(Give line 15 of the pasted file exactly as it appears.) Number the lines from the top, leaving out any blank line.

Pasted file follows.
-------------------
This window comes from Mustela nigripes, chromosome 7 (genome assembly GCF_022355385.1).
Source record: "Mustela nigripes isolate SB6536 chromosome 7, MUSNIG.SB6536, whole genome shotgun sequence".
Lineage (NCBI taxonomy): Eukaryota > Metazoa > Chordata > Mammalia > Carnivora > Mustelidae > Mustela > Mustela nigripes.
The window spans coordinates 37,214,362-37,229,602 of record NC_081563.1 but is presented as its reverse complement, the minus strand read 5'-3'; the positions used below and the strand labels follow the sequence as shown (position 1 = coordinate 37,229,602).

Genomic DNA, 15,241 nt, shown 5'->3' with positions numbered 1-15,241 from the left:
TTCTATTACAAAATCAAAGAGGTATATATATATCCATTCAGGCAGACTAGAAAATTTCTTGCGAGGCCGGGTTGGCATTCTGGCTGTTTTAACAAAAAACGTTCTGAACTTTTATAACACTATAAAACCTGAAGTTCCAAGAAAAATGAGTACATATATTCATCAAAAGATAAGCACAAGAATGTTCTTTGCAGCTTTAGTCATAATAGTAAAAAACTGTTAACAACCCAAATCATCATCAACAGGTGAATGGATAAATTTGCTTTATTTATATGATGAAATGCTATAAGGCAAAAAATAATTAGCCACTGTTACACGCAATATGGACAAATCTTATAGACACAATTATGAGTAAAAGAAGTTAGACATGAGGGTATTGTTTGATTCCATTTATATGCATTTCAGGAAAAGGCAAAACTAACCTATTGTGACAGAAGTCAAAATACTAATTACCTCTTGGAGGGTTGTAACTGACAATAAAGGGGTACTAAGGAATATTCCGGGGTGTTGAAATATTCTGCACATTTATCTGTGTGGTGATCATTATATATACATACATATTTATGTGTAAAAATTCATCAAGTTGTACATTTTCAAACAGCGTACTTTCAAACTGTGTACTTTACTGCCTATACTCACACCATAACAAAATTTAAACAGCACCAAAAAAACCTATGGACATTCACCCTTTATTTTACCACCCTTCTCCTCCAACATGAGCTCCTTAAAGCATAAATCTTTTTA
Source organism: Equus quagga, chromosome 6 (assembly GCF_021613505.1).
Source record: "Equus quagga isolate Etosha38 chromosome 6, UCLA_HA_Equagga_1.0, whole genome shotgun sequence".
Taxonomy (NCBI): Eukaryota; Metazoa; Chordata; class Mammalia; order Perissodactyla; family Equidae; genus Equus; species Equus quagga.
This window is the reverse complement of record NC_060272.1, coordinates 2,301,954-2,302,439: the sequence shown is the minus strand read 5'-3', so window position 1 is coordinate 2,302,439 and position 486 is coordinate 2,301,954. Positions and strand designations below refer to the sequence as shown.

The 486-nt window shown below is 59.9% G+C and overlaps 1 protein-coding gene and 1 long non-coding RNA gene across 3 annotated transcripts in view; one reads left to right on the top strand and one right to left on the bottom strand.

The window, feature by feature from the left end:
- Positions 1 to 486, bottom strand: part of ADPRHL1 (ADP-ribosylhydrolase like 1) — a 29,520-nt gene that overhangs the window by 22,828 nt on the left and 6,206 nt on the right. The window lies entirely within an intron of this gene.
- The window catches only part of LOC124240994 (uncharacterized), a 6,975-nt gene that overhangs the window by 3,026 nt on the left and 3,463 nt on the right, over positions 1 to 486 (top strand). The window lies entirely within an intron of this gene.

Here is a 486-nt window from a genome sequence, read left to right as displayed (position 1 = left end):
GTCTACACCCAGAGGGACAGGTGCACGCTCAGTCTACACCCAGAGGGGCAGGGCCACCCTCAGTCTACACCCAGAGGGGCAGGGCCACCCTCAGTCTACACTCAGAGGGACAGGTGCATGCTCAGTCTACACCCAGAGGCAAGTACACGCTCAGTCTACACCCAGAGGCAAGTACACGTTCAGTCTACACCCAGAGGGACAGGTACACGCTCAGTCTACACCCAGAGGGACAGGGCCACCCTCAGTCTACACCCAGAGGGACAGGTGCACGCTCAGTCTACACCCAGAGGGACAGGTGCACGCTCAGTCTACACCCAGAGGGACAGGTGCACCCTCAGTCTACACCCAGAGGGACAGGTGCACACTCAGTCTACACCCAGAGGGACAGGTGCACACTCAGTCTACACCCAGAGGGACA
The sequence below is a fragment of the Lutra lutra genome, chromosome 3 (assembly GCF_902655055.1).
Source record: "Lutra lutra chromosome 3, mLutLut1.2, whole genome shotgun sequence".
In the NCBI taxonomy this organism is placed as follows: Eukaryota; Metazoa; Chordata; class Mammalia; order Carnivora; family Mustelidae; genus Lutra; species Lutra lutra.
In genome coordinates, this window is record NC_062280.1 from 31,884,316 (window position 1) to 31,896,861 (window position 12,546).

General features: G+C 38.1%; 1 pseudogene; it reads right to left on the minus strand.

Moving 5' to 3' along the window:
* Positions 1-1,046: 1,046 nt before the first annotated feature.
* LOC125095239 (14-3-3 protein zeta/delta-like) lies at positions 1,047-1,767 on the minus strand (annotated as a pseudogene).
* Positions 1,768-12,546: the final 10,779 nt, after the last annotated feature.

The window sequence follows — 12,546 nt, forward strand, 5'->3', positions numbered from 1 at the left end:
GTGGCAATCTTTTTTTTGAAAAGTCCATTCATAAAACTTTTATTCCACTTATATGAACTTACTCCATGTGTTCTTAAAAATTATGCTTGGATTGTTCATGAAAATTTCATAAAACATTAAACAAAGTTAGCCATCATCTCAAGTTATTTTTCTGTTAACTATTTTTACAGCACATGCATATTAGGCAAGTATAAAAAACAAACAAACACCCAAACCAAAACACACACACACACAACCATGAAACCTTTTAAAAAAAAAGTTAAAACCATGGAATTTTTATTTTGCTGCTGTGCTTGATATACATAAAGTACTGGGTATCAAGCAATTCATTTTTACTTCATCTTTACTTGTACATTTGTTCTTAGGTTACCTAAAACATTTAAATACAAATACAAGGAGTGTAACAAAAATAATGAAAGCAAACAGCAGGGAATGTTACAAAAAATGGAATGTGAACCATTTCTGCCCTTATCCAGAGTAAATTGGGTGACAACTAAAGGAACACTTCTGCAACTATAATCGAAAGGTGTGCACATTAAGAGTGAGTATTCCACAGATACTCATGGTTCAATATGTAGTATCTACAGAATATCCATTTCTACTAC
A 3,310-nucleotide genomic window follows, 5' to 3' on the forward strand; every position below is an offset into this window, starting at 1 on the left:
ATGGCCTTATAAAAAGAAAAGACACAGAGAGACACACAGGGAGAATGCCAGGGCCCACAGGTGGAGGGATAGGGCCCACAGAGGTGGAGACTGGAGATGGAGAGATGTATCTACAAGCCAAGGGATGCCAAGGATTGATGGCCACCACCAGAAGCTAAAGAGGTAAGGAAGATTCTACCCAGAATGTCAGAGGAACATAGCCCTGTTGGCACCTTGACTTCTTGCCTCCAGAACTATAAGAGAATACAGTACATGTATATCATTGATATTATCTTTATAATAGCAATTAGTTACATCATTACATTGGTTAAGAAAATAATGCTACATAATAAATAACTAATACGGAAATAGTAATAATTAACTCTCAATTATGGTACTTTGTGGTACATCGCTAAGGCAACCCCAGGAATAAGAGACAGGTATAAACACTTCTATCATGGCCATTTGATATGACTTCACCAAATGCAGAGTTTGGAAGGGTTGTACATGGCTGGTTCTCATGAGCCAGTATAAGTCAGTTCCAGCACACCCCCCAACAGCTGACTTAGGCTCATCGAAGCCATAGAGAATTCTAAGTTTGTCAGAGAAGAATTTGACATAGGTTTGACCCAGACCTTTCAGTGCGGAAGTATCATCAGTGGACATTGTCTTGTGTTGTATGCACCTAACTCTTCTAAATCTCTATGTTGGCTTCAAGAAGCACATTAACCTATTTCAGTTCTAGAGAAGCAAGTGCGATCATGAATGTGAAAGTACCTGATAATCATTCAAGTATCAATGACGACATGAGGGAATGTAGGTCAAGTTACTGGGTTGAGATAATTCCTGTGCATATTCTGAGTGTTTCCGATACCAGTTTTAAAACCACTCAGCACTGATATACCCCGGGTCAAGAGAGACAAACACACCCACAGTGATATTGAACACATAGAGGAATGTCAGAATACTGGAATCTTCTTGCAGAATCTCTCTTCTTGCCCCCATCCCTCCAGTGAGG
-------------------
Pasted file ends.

Here is a 486-nt window from a genome sequence, read left to right as displayed (position 1 = left end):